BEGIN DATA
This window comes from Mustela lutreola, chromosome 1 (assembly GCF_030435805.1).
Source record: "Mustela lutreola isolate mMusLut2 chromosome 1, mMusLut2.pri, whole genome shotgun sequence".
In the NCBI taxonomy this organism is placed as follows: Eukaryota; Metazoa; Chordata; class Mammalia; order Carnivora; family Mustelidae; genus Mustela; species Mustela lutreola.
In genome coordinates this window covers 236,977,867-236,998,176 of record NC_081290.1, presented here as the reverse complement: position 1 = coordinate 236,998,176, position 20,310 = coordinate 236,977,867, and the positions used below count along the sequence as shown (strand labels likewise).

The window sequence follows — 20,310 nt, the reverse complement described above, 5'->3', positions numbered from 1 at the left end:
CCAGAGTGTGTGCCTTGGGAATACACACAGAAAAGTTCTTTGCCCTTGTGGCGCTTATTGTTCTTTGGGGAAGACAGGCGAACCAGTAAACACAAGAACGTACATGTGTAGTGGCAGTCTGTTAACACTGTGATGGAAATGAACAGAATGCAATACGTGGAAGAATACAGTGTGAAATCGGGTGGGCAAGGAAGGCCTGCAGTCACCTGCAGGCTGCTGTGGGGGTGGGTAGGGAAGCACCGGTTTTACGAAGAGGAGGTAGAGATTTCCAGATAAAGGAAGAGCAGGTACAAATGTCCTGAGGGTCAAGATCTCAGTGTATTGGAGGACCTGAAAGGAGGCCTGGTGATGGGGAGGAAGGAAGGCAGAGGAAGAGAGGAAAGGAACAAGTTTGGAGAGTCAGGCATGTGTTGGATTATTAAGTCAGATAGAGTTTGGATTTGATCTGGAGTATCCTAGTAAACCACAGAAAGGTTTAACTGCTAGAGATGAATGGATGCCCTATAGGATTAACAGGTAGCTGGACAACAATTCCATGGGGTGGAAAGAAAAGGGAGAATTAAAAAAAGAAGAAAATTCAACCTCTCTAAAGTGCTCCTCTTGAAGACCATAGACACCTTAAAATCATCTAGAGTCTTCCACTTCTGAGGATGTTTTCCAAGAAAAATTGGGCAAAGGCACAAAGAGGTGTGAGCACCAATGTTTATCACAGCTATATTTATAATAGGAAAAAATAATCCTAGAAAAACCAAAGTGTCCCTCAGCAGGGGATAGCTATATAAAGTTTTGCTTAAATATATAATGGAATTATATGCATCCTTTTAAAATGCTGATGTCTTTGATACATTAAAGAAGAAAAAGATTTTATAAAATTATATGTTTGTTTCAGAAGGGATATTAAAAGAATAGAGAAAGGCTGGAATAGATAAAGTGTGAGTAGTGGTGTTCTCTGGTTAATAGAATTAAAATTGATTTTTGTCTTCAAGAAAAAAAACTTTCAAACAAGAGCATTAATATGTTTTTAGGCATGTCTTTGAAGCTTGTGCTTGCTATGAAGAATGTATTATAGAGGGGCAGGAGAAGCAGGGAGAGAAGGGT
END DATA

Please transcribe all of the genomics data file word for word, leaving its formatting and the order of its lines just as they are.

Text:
This window comes from Mustela lutreola, chromosome 1 (assembly GCF_030435805.1).
Source record: "Mustela lutreola isolate mMusLut2 chromosome 1, mMusLut2.pri, whole genome shotgun sequence".
In the NCBI taxonomy this organism is placed as follows: Eukaryota; Metazoa; Chordata; class Mammalia; order Carnivora; family Mustelidae; genus Mustela; species Mustela lutreola.
In genome coordinates this window covers 236,977,867-236,998,176 of record NC_081290.1, presented here as the reverse complement: position 1 = coordinate 236,998,176, position 20,310 = coordinate 236,977,867, and the positions used below count along the sequence as shown (strand labels likewise).

The window sequence follows — 20,310 nt, the reverse complement described above, 5'->3', positions numbered from 1 at the left end:
CCAGAGTGTGTGCCTTGGGAATACACACAGAAAAGTTCTTTGCCCTTGTGGCGCTTATTGTTCTTTGGGGAAGACAGGCGAACCAGTAAACACAAGAACGTACATGTGTAGTGGCAGTCTGTTAACACTGTGATGGAAATGAACAGAATGCAATACGTGGAAGAATACAGTGTGAAATCGGGTGGGCAAGGAAGGCCTGCAGTCACCTGCAGGCTGCTGTGGGGGTGGGTAGGGAAGCACCGGTTTTACGAAGAGGAGGTAGAGATTTCCAGATAAAGGAAGAGCAGGTACAAATGTCCTGAGGGTCAAGATCTCAGTGTATTGGAGGACCTGAAAGGAGGCCTGGTGATGGGGAGGAAGGAAGGCAGAGGAAGAGAGGAAAGGAACAAGTTTGGAGAGTCAGGCATGTGTTGGATTATTAAGTCAGATAGAGTTTGGATTTGATCTGGAGTATCCTAGTAAACCACAGAAAGGTTTAACTGCTAGAGATGAATGGATGCCCTATAGGATTAACAGGTAGCTGGACAACAATTCCATGGGGTGGAAAGAAAAGGGAGAATTAAAAAAAGAAGAAAATTCAACCTCTCTAAAGTGCTCCTCTTGAAGACCATAGACACCTTAAAATCATCTAGAGTCTTCCACTTCTGAGGATGTTTTCCAAGAAAAATTGGGCAAAGGCACAAAGAGGTGTGAGCACCAATGTTTATCACAGCTATATTTATAATAGGAAAAAATAATCCTAGAAAAACCAAAGTGTCCCTCAGCAGGGGATAGCTATATAAAGTTTTGCTTAAATATATAATGGAATTATATGCATCCTTTTAAAATGCTGATGTCTTTGATACATTAAAGAAGAAAAAGATTTTATAAAATTATATGTTTGTTTCAGAAGGGATATTAAAAGAATAGAGAAAGGCTGGAATAGATAAAGTGTGAGTAGTGGTGTTCTCTGGTTAATAGAATTAAAATTGATTTTTGTCTTCAAGAAAAAAAACTTTCAAACAAGAGCATTAATATGTTTTTAGGCATGTCTTTGAAGCTTGTGCTTGCTATGAAGAATGTATTATAGAGGGGCAGGAGAAGCAGGGAGAGAAGGGT